Nokia’s high end game may be all but over, but my personal opinion is that it is taking all the right moves to firmly establish itself in the low end markets such as Asia and Africa. These are markets of the future and Nokia’s combination of services and devices is a sound strategy to garner a kings share to itself. Nokia has made email, navigation and music free and most of the users in 3rd world nations will possibly use Nokia’s as their first computer.
However, this post isn’t about Nokia’s services. Over the last 2 years, white label Chinese manufacturers had started taking the low end markets away from Nokia with an aggressive feature-price combo. Nokia was seen struggling against dual SIM phones with dirt cheap features and expandable memories.
Devices being its core strength, Nokia has finally hit back at the wannabees with its first two dual SIM phones, code named C1 and C2. While the C1 which is priced at 30 Euros and features a FM, Flashlight, 3.5mm headset jack,1.8” screen, possibly a 1000 mAH Battery. For most of it, this phone is handicapped by lack of Expandable T Flash Memory. However the real monty is the C2 with FM, Hot-swappable SIM (access to the second SIM card without opening battery i.e phone running), Memory Expandable upto 32GB, Mp3 Player, Nokia Life Tools, Ovi Mail, VGA Camera, Bluetooth, GPRS, possibly a 1000 mAH Battery at a price tag of EUR 45. At that price the feature combo is a rocker and would help Nokia tide over the low end market share crisis. What’s going to help Nokia is its services portfolio which in times to come will acquire size and scale and will be critical to Nokia’s market share plans.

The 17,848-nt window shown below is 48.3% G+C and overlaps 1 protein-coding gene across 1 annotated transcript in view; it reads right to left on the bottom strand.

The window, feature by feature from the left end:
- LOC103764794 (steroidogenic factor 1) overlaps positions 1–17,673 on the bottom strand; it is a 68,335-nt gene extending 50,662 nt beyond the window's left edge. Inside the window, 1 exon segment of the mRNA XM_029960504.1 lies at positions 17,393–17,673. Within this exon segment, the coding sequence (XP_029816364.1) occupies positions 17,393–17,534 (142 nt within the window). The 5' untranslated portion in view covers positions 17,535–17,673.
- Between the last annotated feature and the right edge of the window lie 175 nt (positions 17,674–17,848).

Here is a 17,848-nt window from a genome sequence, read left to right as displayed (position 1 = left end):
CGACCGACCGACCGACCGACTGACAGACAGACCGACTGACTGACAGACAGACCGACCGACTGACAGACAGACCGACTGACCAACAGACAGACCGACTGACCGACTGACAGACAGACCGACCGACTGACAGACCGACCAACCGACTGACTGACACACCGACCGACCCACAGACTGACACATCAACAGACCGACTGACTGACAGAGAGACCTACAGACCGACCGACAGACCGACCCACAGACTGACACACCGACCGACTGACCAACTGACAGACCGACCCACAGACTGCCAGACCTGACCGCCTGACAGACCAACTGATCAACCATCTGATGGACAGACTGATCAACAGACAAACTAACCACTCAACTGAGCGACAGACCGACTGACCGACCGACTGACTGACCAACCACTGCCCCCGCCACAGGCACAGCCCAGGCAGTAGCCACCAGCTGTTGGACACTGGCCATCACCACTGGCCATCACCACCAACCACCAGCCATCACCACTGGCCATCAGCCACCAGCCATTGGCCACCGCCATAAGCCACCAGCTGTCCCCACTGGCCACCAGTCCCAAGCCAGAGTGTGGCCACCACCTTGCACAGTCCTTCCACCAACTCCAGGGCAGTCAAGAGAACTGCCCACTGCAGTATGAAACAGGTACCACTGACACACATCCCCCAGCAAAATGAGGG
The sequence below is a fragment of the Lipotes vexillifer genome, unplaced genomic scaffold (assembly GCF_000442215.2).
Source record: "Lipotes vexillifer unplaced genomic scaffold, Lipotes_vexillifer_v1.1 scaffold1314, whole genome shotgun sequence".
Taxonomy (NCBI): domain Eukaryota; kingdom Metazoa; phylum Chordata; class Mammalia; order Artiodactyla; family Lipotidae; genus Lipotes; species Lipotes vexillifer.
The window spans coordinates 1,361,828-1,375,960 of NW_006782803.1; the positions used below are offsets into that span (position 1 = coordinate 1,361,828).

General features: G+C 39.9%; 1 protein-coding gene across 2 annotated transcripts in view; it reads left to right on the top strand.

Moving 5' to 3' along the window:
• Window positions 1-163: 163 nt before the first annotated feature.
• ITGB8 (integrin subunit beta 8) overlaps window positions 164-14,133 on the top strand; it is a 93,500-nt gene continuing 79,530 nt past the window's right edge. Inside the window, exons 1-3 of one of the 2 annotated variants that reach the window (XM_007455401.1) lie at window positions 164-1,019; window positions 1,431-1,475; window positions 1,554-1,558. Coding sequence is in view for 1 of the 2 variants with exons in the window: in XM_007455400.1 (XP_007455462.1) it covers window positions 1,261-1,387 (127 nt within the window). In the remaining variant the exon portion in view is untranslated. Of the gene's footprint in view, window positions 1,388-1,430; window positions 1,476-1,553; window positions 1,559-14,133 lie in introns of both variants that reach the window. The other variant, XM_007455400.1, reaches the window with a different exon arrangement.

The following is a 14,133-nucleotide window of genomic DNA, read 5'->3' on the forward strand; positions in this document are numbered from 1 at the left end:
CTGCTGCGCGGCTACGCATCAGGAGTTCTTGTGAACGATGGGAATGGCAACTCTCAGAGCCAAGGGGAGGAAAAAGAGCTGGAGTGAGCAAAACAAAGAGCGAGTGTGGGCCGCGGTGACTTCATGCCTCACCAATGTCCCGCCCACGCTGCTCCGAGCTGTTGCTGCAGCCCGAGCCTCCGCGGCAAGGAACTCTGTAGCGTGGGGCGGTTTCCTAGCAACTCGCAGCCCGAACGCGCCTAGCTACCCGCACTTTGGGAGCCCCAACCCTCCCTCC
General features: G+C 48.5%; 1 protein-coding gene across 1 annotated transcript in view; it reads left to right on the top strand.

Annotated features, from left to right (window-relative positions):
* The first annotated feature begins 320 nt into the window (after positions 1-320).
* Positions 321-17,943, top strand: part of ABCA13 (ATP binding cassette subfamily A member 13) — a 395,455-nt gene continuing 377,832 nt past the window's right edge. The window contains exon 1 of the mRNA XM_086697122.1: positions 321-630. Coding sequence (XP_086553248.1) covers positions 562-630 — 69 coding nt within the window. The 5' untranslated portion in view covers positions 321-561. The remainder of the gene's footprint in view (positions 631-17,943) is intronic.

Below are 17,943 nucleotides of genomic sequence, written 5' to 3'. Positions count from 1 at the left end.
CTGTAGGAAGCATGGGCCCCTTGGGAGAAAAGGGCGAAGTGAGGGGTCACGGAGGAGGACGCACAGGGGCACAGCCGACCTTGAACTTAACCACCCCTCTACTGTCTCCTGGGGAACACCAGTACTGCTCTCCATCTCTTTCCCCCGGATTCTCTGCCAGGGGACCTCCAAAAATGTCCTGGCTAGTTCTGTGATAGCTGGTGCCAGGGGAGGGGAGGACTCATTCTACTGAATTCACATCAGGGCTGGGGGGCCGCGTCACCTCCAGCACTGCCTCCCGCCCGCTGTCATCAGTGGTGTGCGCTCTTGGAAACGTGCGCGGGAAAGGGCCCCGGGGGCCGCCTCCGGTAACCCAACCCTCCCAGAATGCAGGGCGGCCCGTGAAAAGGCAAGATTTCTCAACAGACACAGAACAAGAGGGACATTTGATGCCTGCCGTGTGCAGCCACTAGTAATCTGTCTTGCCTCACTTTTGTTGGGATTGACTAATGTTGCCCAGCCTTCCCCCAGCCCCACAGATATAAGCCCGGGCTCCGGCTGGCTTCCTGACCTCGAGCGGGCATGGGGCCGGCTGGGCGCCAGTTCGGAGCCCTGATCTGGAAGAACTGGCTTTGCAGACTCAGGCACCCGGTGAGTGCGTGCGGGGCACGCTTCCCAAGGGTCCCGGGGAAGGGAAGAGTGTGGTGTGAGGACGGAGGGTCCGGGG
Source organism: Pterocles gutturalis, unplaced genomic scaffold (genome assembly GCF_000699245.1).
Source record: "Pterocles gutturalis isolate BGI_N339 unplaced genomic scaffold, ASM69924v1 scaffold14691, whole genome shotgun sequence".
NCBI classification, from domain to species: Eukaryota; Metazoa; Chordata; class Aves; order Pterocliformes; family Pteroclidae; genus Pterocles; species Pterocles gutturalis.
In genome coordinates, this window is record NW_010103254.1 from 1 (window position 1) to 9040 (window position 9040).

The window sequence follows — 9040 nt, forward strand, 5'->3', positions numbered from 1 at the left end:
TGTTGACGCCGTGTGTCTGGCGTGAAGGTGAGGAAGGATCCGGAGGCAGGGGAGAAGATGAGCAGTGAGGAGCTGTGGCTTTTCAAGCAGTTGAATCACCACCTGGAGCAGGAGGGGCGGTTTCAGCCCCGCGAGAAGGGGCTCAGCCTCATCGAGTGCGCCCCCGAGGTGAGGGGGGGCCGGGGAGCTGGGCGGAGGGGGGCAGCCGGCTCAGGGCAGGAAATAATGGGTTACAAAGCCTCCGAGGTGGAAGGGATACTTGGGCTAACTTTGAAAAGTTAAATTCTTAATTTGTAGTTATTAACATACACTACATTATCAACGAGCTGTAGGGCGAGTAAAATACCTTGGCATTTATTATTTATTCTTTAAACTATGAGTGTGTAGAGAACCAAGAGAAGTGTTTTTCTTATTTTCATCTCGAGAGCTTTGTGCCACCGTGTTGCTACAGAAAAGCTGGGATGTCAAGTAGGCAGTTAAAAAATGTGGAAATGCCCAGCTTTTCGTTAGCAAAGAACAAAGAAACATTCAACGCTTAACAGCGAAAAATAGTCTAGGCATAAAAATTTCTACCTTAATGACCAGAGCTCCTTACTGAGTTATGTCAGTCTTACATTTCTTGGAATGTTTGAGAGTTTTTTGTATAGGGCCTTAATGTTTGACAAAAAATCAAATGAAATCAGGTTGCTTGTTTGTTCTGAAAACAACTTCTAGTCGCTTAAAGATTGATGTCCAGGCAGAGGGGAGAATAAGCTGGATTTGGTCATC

What can still upset the Nokia’s apple cart is an integrated effort by the handset eco-system: Operators, Handset manufacturers, Mobile Network Enabler and Developer communities.